Sweeping cuts may be ahead for Canada Post as the Crown corporation faces a $327 million operating loss, CTV News has learned.

In order to stay afloat, Canada Post is considering:

  • reducing home delivery from five to four, or even three, days
  • closing some of the 6,500 retail outlets across the country
  • consolidating its 21 sorting centres to just major cities.

Canada Post has been struggling with weakening demand for traditional mail services, as people turn to email to communicate, pay bills and other tasks one facilitated by the post office.

Canada Post spokesperson Jon Hamilton said all options are on the table as the company figures out a way to remain viable in the future.

“That rapid decline is creating a postal sinkhole,” Jon Hamilton, Canada Post spokesperson, told CTV News. “And without more transformational changes, we’re going to find ourselves in a bind.”

It’s not just in Canada that postal service is suffering. The U.S. Postal Service recently announced it will cancel Saturday delivery, a move that is expected to save about $2 billion. Canada Post stopped Saturday service more than 40 years ago.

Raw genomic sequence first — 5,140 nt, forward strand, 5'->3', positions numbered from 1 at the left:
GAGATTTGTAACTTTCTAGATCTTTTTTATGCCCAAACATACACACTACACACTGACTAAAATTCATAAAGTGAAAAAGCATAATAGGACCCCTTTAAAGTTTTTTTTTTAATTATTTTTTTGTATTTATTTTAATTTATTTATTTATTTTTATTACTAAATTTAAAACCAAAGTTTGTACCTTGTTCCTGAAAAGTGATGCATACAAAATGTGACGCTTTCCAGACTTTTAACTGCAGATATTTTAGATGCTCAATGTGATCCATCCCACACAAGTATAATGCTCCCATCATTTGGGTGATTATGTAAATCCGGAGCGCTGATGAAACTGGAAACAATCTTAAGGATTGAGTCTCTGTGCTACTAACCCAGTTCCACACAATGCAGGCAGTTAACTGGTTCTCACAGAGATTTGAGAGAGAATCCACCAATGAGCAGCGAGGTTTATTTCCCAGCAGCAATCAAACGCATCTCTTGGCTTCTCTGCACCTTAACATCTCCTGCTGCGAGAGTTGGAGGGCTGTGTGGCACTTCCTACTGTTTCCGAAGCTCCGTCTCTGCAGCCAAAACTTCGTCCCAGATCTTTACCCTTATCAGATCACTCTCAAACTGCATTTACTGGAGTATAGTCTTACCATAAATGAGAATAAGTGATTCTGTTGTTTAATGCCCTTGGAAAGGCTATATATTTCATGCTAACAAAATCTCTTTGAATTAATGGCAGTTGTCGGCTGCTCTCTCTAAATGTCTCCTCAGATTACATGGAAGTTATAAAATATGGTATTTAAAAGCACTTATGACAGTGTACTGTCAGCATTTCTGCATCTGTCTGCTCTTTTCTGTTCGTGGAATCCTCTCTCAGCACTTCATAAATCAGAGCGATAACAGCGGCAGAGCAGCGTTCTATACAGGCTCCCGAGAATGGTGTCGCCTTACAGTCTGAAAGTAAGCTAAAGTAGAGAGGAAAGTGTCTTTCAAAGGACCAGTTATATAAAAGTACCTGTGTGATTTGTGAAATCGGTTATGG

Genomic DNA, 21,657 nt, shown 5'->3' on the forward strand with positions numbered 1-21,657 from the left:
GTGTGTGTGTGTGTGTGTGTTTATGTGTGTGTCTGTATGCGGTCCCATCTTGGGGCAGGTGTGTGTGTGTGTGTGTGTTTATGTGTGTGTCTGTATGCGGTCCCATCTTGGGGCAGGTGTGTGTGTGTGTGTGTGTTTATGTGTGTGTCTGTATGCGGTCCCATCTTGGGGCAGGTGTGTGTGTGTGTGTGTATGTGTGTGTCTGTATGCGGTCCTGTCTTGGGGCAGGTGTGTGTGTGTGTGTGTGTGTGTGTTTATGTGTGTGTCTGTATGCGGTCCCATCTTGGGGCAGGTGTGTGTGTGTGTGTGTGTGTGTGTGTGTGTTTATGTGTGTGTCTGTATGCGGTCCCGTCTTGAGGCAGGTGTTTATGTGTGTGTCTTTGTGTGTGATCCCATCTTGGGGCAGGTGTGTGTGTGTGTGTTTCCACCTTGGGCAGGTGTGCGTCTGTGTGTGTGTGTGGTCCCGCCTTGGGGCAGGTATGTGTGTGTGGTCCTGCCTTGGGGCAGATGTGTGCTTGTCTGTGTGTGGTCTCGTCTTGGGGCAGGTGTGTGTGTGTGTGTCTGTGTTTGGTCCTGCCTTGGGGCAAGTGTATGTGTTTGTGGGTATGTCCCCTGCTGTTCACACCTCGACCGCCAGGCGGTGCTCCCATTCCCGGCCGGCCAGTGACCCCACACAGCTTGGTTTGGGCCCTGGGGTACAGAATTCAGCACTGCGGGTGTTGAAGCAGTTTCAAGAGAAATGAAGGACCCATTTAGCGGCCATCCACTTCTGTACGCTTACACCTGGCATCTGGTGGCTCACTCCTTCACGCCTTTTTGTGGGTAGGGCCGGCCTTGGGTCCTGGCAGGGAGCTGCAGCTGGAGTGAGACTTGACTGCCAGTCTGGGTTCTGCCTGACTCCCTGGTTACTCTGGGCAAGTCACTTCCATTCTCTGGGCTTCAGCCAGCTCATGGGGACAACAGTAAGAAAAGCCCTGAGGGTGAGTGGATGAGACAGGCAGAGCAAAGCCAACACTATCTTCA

Hamilton said that future could include expanded online service and parcel shipping.

But the postal workers’ union, CUPW, is vowing to fight cuts.

“They’re cutting the link with the public and the citizens of the country,” CUPW national president Denis Lemelin told CTV. “And that’s bad for us.”

The potential service cuts come about a year after the Crown corporation locked out its workers following a series of rotating strikes, all of which was brought to an end with back-to-work legislation from the federal government.

The legislation imposed wages on the workers, but an arbitrator was brought in to help settle other issues. When the union objected to the arbitrators chosen by the government, Canada Post and the union reached a deal on their own late last year.

Canada Post says it is putting its latest ideas on the table about a year before it has to start the bargaining process with its unions for their next deal. This means service or job cuts would likely happen in 2016 at the earliest, when a new collective agreement takes effect.

With a report from CTV’s Richard Madan